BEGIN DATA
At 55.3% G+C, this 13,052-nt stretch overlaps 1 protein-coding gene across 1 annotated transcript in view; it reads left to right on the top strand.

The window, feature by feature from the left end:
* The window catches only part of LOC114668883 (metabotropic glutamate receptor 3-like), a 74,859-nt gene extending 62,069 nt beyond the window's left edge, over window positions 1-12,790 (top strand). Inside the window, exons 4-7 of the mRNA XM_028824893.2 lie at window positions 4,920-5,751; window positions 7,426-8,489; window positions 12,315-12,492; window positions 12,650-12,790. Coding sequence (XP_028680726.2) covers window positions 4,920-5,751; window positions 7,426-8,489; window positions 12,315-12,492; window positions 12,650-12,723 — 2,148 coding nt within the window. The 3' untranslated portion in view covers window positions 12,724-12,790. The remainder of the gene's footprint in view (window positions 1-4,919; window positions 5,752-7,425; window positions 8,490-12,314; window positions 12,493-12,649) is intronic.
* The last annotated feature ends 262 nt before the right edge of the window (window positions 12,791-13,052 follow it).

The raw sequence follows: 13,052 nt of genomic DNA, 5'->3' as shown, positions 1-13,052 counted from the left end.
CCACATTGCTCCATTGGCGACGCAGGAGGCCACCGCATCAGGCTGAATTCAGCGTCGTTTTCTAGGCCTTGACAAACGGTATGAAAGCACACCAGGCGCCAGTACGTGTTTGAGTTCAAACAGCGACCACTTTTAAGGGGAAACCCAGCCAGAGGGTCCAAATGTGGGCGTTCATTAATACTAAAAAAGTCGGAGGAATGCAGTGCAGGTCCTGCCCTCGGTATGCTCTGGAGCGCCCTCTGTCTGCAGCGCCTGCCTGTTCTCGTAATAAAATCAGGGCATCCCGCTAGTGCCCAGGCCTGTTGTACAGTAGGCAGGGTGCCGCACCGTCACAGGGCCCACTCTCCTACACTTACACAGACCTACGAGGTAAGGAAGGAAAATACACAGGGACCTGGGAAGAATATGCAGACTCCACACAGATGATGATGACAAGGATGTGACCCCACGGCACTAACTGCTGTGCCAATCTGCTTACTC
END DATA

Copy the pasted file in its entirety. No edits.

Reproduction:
At 55.3% G+C, this 13,052-nt stretch overlaps 1 protein-coding gene across 1 annotated transcript in view; it reads left to right on the top strand.

The window, feature by feature from the left end:
* The window catches only part of LOC114668883 (metabotropic glutamate receptor 3-like), a 74,859-nt gene extending 62,069 nt beyond the window's left edge, over window positions 1-12,790 (top strand). Inside the window, exons 4-7 of the mRNA XM_028824893.2 lie at window positions 4,920-5,751; window positions 7,426-8,489; window positions 12,315-12,492; window positions 12,650-12,790. Coding sequence (XP_028680726.2) covers window positions 4,920-5,751; window positions 7,426-8,489; window positions 12,315-12,492; window positions 12,650-12,723 — 2,148 coding nt within the window. The 3' untranslated portion in view covers window positions 12,724-12,790. The remainder of the gene's footprint in view (window positions 1-4,919; window positions 5,752-7,425; window positions 8,490-12,314; window positions 12,493-12,649) is intronic.
* The last annotated feature ends 262 nt before the right edge of the window (window positions 12,791-13,052 follow it).

The raw sequence follows: 13,052 nt of genomic DNA, 5'->3' as shown, positions 1-13,052 counted from the left end.
CCACATTGCTCCATTGGCGACGCAGGAGGCCACCGCATCAGGCTGAATTCAGCGTCGTTTTCTAGGCCTTGACAAACGGTATGAAAGCACACCAGGCGCCAGTACGTGTTTGAGTTCAAACAGCGACCACTTTTAAGGGGAAACCCAGCCAGAGGGTCCAAATGTGGGCGTTCATTAATACTAAAAAAGTCGGAGGAATGCAGTGCAGGTCCTGCCCTCGGTATGCTCTGGAGCGCCCTCTGTCTGCAGCGCCTGCCTGTTCTCGTAATAAAATCAGGGCATCCCGCTAGTGCCCAGGCCTGTTGTACAGTAGGCAGGGTGCCGCACCGTCACAGGGCCCACTCTCCTACACTTACACAGACCTACGAGGTAAGGAAGGAAAATACACAGGGACCTGGGAAGAATATGCAGACTCCACACAGATGATGATGACAAGGATGTGACCCCACGGCACTAACTGCTGTGCCAATCTGCTTACTC